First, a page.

Up till now it has been primarily used to create visual collections of web pages and any other online content. However, with the new feature your files will be visible to others unless you pay for a special private account so be careful what you upload to your Pearltree. The free version of a file sharing service like Dropbox keeps your files private unless you specifically authorize public access. More info here: Your Files Also Can Be Organized in Pearltrees!
Real or fake?
Hi Tom, I would love for you to do a story on me for Black Friday. I am a 20 year old entrepreneur leading one of the fastest growing companies in the United States. On Black Friday, with the facilitation of my Silicone Valley mobile application team, I am releasing the world's first leather wallet with GPS Technology and RFID Blocking Technology for better consumer protection.
Caleb Garling at SFgate.com is on the trail of stealth startup Zee.Aero, which is building a personal flying aircraft (above), that can park in a normal car parking space. He thinks it’s probably linked with Google:
Idle hands and idle brain cells make a John McAfee. Here’s a thankfully short documentary about a rich 67 year old bored man. He’s one of the reasons we have lots of serial entrepreneurs in Silicon Valley. From Journeyman Pictures:
The above Mother Jones article is depressing but it reminded me of an idea I‘d been thinking about. As the US pulls out of Afghanistan and Iraq, I have a proposal: Give every child pre-loaded tablets filled with apps and Western culture, so that they can see we’re not all bad.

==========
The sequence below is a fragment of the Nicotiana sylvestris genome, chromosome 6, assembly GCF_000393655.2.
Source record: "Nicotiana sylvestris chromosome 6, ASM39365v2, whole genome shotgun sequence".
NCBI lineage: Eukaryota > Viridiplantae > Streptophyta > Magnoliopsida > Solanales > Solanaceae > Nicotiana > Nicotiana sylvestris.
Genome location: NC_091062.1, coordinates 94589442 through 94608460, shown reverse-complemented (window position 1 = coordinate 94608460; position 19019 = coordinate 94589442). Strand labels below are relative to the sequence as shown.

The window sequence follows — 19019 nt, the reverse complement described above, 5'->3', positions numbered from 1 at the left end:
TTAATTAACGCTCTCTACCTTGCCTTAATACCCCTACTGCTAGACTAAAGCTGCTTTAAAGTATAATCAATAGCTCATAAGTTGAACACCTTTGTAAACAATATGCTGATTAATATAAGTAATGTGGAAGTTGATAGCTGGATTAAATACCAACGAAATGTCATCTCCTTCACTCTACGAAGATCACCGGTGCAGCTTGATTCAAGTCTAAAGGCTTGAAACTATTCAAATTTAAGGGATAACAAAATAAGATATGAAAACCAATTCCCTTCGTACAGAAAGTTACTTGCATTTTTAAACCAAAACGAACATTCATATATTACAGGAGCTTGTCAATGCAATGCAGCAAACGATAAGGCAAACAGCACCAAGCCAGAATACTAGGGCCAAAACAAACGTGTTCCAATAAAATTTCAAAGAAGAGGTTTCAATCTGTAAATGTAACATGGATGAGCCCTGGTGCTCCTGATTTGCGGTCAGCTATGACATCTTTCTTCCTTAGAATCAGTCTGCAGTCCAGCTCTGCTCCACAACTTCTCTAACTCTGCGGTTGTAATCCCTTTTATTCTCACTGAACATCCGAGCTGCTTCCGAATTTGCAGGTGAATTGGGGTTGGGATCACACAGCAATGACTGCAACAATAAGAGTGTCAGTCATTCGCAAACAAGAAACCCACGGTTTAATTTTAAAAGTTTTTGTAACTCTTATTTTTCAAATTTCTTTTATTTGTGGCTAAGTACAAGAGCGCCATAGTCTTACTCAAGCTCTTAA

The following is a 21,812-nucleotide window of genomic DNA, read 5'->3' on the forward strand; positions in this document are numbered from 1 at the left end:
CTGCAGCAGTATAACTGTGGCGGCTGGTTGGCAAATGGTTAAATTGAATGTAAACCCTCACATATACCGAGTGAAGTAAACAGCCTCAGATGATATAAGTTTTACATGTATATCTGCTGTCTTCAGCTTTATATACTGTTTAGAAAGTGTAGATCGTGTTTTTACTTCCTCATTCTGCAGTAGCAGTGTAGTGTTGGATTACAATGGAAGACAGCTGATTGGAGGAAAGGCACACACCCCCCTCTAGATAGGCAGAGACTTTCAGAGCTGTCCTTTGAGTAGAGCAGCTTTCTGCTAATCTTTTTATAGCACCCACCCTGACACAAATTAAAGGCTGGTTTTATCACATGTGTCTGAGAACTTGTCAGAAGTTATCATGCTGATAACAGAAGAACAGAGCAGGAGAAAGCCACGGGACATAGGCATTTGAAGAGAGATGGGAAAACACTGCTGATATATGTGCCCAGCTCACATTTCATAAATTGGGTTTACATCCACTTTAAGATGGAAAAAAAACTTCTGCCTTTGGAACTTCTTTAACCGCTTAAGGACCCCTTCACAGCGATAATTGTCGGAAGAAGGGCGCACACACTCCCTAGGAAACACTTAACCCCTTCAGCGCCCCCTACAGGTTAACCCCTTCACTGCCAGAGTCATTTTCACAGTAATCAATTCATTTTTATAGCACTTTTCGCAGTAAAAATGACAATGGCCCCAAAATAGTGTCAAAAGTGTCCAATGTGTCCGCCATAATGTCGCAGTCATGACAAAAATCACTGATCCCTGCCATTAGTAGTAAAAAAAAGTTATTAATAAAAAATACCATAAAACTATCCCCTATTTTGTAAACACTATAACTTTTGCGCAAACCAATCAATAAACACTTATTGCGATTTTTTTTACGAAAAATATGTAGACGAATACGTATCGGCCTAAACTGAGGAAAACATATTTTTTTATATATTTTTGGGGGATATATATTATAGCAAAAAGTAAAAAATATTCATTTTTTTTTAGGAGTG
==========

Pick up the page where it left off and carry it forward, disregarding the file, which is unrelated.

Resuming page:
That smog that hangs so heavily in the air in China, India, and other countries in Asia isn’t just bad for human lungs, it’s corroding server boards and connectors and creating a “surprising” amount of damage reports Intel.
Sulfur in air pollution from masses of coal-burning power plants is causing damage to server boards which are being returned to Intel. The irony is that the servers are being destroyed by the very same electricity they need to run their computing tasks. The more electric power they consume, the more the pollution gets worse.
Peter Delevett at the San Jose Mercury News reports that Tim Draper (above at a 2012 Golden State Warriors basketball game) and John Fisher from Draper Fisher Jurvetson, won’t be leaving the firm, contradicting a Fortune report. DFJ is one of the first Silicon Valley VC firms.
However, there are changes afoot:
Above, David Poisner, Intel senior principal engineer has 73 patents.
Smartphones put computing power in our pockets, but they can create a digital divide of sorts that the blind and dyslexic struggle to cross, according to an engineer who has invented technologies to help the visually impaired.
EBay co-founder Pierre Omidyar’s $250m investigative news media venture is shrouded in mystery. There is a nascent team recruited but nothing is known about the direction or philosophy that will guide it.
Above, there’s a video from 2006 of Omidyar being interviewed by Esther Dyson, at a conference. It’s a good summary to the values and ethics he considers important and that will undoubtably shape the new media venture.